Pfizer’s Prevnar 13 Shot Wins U.S. Approval for Older Adults

Pfizer Inc.’s Prevnar 13 vaccine for a bacterial infection that causes pneumonia won approval for use in adults 50 and older, a population that may add almost $2 billion to sales in 2015.

The Food and Drug Administration cleared the shot that will compete with Merck & Co.’s vaccine, which was approved almost 30 years ago, the agency said today in a statement.

The FDA weighed approval on the condition New York-based Pfizer studies the vaccine further to prove it protects against pneumococcal pneumonia. About 300,000 U.S. adults 50 and older are hospitalized with the infections each year, said Karen Midthun, director of FDA’s Center for Biologics Evaluation and Research.

“Pneumococcal disease is a substantial cause of illness and death,” Midthun said in the statement. “Today’s approval provides an additional vaccine for preventing pneumococcal pneumonia and invasive disease in this age group.”

Prevnar 13, approved in the U.S. last year for children 6 weeks to 5 years old, generated $2.82 billion the first nine months of 2011, according to the regulatory filings from Pfizer, the world’s biggest drugmaker. The vaccine may generate $5.9 billion by 2015, with adult use contributing $1.8 billion, said Catherine Arnold, an analyst with Credit Suisse Group AG in New York, in a note to investors.

“The FDA approval of Prevnar 13 for these adults offers the potential to contribute to the health of millions of aging Americans,” Ian Read, Pfizer’s chairman and chief executive officer, said today in an e-mail.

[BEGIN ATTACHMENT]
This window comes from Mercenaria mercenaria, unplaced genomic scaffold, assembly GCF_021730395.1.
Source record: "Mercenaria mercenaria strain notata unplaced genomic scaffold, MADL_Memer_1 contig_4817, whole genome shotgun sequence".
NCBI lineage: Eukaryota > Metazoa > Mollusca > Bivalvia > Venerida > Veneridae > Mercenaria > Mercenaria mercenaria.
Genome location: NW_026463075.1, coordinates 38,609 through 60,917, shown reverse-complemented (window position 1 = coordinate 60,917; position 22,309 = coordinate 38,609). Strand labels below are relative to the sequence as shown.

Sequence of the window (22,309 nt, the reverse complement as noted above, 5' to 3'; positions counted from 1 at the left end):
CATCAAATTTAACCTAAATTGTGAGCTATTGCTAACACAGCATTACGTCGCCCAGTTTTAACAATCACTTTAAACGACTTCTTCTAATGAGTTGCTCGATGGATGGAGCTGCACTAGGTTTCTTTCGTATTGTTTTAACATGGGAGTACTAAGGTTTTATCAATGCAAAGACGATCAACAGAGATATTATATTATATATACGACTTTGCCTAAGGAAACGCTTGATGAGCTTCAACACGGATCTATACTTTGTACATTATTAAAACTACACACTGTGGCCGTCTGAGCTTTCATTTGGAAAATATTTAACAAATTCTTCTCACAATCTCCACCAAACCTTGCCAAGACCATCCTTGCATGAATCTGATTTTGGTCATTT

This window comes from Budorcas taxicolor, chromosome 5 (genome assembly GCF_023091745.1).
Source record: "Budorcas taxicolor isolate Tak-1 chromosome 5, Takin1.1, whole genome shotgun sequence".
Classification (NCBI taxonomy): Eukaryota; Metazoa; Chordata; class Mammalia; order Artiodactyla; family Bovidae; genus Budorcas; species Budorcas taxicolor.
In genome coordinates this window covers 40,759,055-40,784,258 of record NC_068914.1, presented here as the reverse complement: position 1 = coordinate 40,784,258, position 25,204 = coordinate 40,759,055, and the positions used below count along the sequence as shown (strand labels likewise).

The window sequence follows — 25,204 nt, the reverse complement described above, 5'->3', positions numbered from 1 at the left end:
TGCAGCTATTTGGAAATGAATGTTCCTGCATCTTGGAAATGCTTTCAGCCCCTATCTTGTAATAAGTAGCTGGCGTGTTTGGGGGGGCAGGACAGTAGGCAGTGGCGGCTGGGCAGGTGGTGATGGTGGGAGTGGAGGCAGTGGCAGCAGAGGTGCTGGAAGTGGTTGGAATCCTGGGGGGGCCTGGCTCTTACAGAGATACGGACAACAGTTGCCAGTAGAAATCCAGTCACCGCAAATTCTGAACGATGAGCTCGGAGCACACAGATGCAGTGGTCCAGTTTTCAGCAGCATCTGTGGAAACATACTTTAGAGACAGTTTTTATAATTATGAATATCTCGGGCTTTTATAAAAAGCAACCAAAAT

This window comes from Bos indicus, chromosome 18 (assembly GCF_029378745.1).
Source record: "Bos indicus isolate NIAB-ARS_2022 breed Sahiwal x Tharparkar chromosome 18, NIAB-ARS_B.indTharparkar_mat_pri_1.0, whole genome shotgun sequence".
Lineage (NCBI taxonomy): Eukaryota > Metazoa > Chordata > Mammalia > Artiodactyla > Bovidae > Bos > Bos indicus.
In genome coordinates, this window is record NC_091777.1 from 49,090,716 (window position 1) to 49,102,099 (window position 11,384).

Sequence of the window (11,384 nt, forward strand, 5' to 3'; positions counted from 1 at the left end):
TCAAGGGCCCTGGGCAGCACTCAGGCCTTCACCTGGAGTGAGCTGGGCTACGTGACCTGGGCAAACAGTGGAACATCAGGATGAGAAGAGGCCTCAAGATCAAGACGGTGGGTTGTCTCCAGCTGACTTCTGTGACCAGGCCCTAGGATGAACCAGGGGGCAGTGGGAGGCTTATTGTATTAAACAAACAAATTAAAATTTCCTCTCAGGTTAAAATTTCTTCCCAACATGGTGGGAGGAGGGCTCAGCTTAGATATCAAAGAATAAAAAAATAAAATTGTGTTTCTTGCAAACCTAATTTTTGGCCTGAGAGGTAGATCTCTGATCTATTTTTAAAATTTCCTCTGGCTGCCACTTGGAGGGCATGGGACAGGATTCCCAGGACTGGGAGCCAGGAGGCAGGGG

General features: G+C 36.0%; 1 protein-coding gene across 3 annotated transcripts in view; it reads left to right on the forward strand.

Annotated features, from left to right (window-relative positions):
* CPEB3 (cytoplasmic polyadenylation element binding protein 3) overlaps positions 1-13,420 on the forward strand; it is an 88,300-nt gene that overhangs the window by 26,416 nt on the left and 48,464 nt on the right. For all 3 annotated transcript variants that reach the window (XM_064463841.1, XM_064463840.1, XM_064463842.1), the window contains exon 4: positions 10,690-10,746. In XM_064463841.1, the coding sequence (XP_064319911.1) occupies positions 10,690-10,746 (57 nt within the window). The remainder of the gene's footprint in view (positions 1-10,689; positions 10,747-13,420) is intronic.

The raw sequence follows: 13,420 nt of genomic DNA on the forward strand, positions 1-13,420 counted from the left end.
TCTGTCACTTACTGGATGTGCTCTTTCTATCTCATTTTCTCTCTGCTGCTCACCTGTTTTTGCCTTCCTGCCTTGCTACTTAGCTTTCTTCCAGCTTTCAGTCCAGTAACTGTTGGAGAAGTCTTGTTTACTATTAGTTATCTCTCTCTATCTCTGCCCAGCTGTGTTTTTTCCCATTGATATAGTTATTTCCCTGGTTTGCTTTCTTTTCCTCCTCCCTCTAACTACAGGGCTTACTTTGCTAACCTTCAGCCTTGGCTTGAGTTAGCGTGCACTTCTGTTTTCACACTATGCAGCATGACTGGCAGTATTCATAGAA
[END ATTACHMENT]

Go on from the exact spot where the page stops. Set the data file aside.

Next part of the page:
Safety Results

An FDA staff report released Nov. 14 determined the vaccine was safe and effective in adults who received Pneumovax 23 from Whitehouse Station, New Jersey-based Merck and in those never immunized. Pfizer started an 85,000-subject trial in the Netherlands to confirm the vaccine’s effectiveness in staving off pneumococcal pneumonia, the agency said today.

Pfizer hasn’t determined how long the shot will last and is studying a five-year duration as part of the Netherlands trial, said Peter Paradiso, of Pfizer’s vaccine development unit, in an interview.

Pfizer declined less than 1 percent to $21.64 at the close in New York. The shares gained 24 percent this year.

Merck’s Pneumovax 23 had $276 million in sales in the first nine months of this year, according to company filings.

Insurance coverage for Prevnar 13 will depend on whether the Centers for Disease Control and Prevention’s vaccines panel recommends Pfizer’s shot for those 50 and older. The 2010 health law requires coverage of vaccines recommended by the panel without a co-payment or deductible cost to patients.

Merck’s vaccine is recommended for people 65 and older and for people 2 years and older at high risk for pneumonia, such as those with sickle cell disease, HIV infection and other conditions that compromise the immune system, according to the CDC. It is also recommended for adults 19 to 64 who smoke, have asthma or live in nursing homes or long-term care facilities.

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